For most of us our earliest memories of nursing is the pediatric nurse who worked at the office of our primary care physicians. The pediatric nurse is a nurse who specializes in the care of children and their unique needs. It takes a special kind of person to be a pediatric nurse inasmuch as children are not always able to accurately explain how they're feeling. Often times the experience a child has with the pediatric nurse will set the stage for how that child's view of the medical profession develops.
To be a pediatric nurse you must complete your college education, pass the nursing exam, and get your license. You also have to continue your education on an ongoing basis and renew your license as often as your state requires. If you like, you can develop your career beyond pediatrics and eventually get into other areas and work environments.
Qualifications of the Pediatric Nurse
In almost every state the pediatric nurse is a registered nurse with a Bachelor of Science degree focusing on pediatrics. In case you have not figured out by now, pediatrics is the specialized care of children up to about the early teen years. This is considered a specialty in nursing because of the speed at which the child's body changes and develops. A growing child has unique needs that require specialized services from both nurses and doctors.
In order to enter nursing school you'll need to have a high school diploma or a GED. If your education is lacking you may find that you'll be required to take some liberal arts courses in the first year or two of your educational program. Then, depending on the school you choose, you may also have the opportunity to become an LPN before you finish your bachelor degree program to be licensed as an RN. This could help you by allowing you to do some part-time work and gain some practical experience while you're finishing up your schooling.
When you graduate you'll be taking a state licensing exam before you can begin practicing. State licenses are only recognized in the state in which they are issued so be prepared to earn a new license if you move to a new state. The good news is that you probably won't have to repeat any portion of your education to earn the new state license. Simply taking the state exam should be sufficient.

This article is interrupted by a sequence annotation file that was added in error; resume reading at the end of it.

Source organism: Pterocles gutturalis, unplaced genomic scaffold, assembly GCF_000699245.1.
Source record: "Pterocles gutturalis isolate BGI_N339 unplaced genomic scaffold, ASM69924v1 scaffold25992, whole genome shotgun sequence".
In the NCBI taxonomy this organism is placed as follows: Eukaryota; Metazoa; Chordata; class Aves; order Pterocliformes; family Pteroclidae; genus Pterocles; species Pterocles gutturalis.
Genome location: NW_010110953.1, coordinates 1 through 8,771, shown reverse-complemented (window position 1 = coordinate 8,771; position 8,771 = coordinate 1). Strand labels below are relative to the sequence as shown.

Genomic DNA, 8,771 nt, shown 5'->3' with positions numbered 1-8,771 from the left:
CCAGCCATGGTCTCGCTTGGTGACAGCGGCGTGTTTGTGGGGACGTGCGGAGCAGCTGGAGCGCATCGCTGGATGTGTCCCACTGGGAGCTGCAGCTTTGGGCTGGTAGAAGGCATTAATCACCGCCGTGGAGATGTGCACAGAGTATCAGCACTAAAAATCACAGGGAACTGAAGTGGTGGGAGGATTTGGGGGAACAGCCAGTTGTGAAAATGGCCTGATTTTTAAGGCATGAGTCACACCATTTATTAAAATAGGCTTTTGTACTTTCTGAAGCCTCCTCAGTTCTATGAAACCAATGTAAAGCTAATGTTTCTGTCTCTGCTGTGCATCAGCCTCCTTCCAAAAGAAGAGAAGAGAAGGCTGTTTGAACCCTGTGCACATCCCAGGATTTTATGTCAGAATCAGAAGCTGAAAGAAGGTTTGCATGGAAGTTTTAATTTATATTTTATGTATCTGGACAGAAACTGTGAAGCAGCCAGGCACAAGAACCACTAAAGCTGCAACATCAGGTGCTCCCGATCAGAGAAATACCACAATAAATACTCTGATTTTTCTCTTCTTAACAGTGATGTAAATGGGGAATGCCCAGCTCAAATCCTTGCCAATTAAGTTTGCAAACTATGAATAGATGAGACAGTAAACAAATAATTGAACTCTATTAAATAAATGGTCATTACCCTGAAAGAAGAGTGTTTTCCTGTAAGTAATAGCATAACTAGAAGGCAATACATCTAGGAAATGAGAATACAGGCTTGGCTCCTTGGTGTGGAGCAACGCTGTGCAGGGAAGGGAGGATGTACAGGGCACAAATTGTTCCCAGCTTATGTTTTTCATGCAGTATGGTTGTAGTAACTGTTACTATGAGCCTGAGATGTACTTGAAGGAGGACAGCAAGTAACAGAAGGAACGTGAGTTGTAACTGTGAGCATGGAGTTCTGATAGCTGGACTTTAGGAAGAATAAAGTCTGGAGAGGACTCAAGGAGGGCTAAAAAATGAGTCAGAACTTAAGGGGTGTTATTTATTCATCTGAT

Duties of the Pediatric Nurse
The duties of the pediatric nurse can vary depending on her particular work environment. But as a general rule there are some things common to all including:
- providing first aid treatment and pre-physician care to children
- administering vaccinations
- taking measurements of height, weight, heart rate, etc.
- conducting initial interviews with children and their parents
- educating parents in caring for their children
- cleaning the wounds and changing dressings
The pediatric nurse in the hospital setting will undoubtedly have more varied duties than one working in a private practice office. As such the hospital nurse will most likely take continuing education courses that better prepare her for what she faces on a daily basis. The pediatric nurse also has an extensive amount of family interaction including siblings, parents, and their family physicians. Good communication and interpersonal skills are a must for this type of work.
One of the most important qualities of a good pediatric nurse is her bedside manner when it comes to dealing with young patients. It's not uncommon for children to be afraid of the doctor's office, primarily because of the unknown. But a nurse with a good disposition can set a child's mind at ease and thus, facilitate a much easier experience. Nurses who don't do well with children don't make the best candidates for the pediatrics department.
Job Outlook and Salary
According to the U.S. Bureau of Labor Statistics pediatric nurses continue to be in high demand throughout the country. At the end of 2010 there were some 2.7 million nurses employed in the United States, though the BLS doesn't say how many of them were pediatric nurses. Job growth in the pediatric specialty is expected to expand by as much as 20% into the year 2020.
In terms of salary and compensation the starting pay for a pediatric nurse is typically in the $48,000-$50,000 a year range. That said, total compensation depends on several factors including education level, experience, facility, and geographic location. The BLS claims the median salary for pediatric nurses is roughly $64,000 annually with health and life insurance included.
If you're the type of person who loves working with children in a medical environment you may be the ideal candidate to become a pediatric nurse. It is a career that is more than rewarding both financially and personally.